620 -- <https://tools.ietf.org/html/rfc2181#section-11> means the root:
621 --
622 -- The zero length full name is defined as representing the root
623 -- of the DNS tree, and is typically written and displayed as
624 -- \".\".
625 --
626 -- We let the 'Domain' type remain true to those RFCs, even though
627 -- they don't support an absolute domain name of e.g. a single dot.
628 -- We have one more data type 'UserDomain' which handles the possibility
629 -- of an absolute path.
630 --
631 data Domain =
632 DomainName Subdomain |
633 DomainRoot
634 deriving (Eq, Show)
635
636 instance Pretty Domain where
637 pretty_show DomainRoot = ""
638 pretty_show (DomainName s) = pretty_show s
639
640 -- | Parse an RFC1035 \"domain\"
641 --
642 -- ==== _Examples_
643 --
644 -- >>> import Text.Parsec ( parseTest )
645 --
646 -- Make sure we can parse a single character:
647 --
648 -- >>> parseTest domain "a"
649 -- DomainName (SubdomainSingleLabel (Label (Letter 'a') Nothing))
650 --
651 -- And the empty domain:
652 --
653 -- >>> parseTest domain ""
654 -- DomainRoot
655 --
656 -- We will in fact parse the \"empty\" domain off the front of
657 -- pretty much anything:
658 --
659 -- >>> parseTest domain "8===D"
660 -- DomainRoot
661 --
662 -- Equality of domains is case-insensitive:
663 --
664 -- >>> let (Right r1) = parse domain "" "example.com"
665 -- >>> let (Right r2) = parse domain "" "ExaMPle.coM"
666 -- >>> r1 == r2
667 -- True
668 --
669 -- A single dot IS parsed as the root, but the dot isn't consumed:
670 --
671 -- >>> parseTest domain "."
672 -- DomainRoot
673 --
674 -- Anything over 255 characters is an error, so the root will be
675 -- parsed:
676 --
677 -- >>> let big_l1 = replicate 63 'x'
678 -- >>> let big_l2 = replicate 63 'y' -- Avoid equal neighboring labels!
679 -- >>> let big_labels = big_l1 ++ "." ++ big_l2 ++ "."
680 -- >>> let big_subdomain = concat $ replicate 3 big_labels
681 -- >>> parseTest domain big_subdomain
682 -- DomainRoot
683 --
684 -- But exactly 255 is allowed:
685 --
686 -- >>> import Data.List ( intercalate )
687 -- >>> let l1 = replicate 63 'w'
688 -- >>> let l2 = replicate 63 'x'
689 -- >>> let l3 = replicate 63 'y'
690 -- >>> let l4 = replicate 63 'z'
691 -- >>> let big_subdomain = intercalate "." [l1,l2,l3,l4]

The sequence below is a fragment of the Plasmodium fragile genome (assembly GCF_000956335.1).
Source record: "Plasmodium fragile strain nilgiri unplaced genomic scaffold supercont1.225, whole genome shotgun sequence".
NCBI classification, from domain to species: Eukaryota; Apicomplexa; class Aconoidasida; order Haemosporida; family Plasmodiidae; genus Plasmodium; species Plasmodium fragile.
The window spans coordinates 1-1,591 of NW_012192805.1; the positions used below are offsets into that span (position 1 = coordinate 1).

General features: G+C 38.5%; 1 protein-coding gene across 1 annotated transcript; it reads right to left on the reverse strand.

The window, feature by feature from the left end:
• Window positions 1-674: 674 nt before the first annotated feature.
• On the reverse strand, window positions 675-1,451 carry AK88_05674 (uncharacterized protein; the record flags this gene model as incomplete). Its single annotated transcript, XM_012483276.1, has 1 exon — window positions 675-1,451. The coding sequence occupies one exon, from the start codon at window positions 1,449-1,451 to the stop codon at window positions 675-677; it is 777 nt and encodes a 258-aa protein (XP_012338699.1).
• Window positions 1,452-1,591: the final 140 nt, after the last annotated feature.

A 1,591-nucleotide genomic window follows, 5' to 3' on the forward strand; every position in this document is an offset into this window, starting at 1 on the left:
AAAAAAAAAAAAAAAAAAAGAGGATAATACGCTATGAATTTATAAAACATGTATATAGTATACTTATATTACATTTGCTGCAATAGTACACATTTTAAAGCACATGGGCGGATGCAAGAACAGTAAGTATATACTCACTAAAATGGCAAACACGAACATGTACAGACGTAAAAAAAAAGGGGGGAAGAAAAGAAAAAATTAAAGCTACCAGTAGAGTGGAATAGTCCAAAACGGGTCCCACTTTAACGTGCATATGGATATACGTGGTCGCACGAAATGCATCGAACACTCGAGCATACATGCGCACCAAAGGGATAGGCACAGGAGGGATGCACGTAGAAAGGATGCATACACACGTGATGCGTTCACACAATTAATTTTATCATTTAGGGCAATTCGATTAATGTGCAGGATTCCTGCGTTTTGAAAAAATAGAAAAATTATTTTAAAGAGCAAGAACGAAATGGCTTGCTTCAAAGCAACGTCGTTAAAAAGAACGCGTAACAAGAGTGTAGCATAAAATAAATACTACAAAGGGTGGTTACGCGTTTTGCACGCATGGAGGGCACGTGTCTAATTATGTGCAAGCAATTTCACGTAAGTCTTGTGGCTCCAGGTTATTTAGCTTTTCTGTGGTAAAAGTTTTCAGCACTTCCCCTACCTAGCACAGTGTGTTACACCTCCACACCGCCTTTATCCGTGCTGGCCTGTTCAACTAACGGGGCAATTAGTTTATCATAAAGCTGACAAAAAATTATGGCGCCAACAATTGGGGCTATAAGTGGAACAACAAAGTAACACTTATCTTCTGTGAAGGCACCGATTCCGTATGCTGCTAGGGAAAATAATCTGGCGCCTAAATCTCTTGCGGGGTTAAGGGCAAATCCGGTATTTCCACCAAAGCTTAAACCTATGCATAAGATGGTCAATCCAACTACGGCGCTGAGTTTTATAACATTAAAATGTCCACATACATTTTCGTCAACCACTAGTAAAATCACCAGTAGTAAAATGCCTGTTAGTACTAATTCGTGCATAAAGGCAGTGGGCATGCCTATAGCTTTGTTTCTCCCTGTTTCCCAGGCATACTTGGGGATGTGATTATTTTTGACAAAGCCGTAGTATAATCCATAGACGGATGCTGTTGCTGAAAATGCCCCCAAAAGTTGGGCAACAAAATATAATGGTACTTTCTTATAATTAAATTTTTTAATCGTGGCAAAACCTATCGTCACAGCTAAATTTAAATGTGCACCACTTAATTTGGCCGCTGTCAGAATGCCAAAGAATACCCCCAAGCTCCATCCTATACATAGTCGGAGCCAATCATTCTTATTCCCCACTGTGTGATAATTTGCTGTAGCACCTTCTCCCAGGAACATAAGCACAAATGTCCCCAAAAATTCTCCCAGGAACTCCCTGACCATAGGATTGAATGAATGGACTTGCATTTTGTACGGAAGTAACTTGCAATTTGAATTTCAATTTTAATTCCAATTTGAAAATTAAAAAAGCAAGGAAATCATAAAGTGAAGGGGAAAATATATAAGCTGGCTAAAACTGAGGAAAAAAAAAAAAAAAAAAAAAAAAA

692 -- >>> let (Right r) = parse domain "" big_subdomain
693 -- >>> length (pretty_show r)
694 -- 255
695 --
696 domain :: Parser Domain
697 domain = try parse_subdomain <|> parse_empty
698 where
699 parse_subdomain :: Parser Domain
700 parse_subdomain = do
701 s <- subdomain
702 if (length $ pretty_show s) <= 255
703 then return $ DomainName s
704 else fail "subdomains can be at most 255 characters"
705
706 parse_empty :: Parser Domain
707 parse_empty = string "" >> return DomainRoot
708
709
710
711 -- * User domains
712
713 -- | This type helps clarify some murkiness in the DNS \"domain\" name
714 -- specification. In RFC1034, it is acknowledged that a domain name
715 -- input with a trailing \".\" will represent an absolute domain
716 -- name (i.e. with respect to the DNS root). However, the grammar in
717 -- RFC1035 disallows a trailing dot.
718 --
719 -- This makes some sense: within the DNS, everything knows its
720 -- position in the tree. The relative/absolute distinction only
721 -- makes sense on the client side, where a user's resolver might
722 -- decide to append some suffix to a relative
723 -- request. Unfortunately, that's where we live. So we have to deal
724 -- with the possibility of having a trailing dot at the end of any
725 -- domain name.
726 --
727 data UserDomain =
728 UserDomainRelative Domain |
729 UserDomainAbsolute Domain
730 deriving (Eq, Show)
731
732 instance Pretty UserDomain where
733 pretty_show (UserDomainRelative d) = pretty_show d
734 pretty_show (UserDomainAbsolute d) = (pretty_show d) ++ "."
735
736
737 -- | Parse a 'UserDomain'. This is what we'll be using to read user
738 -- input, since it supports both relative and absolute domain names
739 -- (unlike the implicitly-absolute 'Domain').
740 --
741 -- ==== _Examples_
742 --
743 -- >>> import Text.Parsec ( parseTest )
744 --
745 -- We can really parse the root now!
746 --
747 -- >>> parseTest user_domain "."
748 -- UserDomainAbsolute DomainRoot
749 --
750 -- But multiple dots aren't (only the first):
751 --
752 -- >>> pretty_print $ parse user_domain "" ".."
753 -- .
754 --
755 -- We can also optionally have a trailing dot at the end of a
756 -- non-empty name:
757 --
758 -- >>> pretty_print $ parse user_domain "" "www.example.com"
759 -- www.example.com
760 --
761 -- >>> pretty_print $ parse user_domain "" "www.example.com."
762 -- www.example.com.
763 --
764 -- A \"relative root\" can also be parsed, letting the user's
765 -- resolver deal with it:
766 --
767 -- >>> parseTest user_domain ""
768 -- UserDomainRelative DomainRoot
769 --
770 user_domain :: Parser UserDomain
771 user_domain = try absolute <|> relative
772 where
773 absolute :: Parser UserDomain
774 absolute = do
775 d <- domain
776 r <- char '.'
777 return $ UserDomainAbsolute d
778
779 relative :: Parser UserDomain
780 relative = fmap UserDomainRelative domain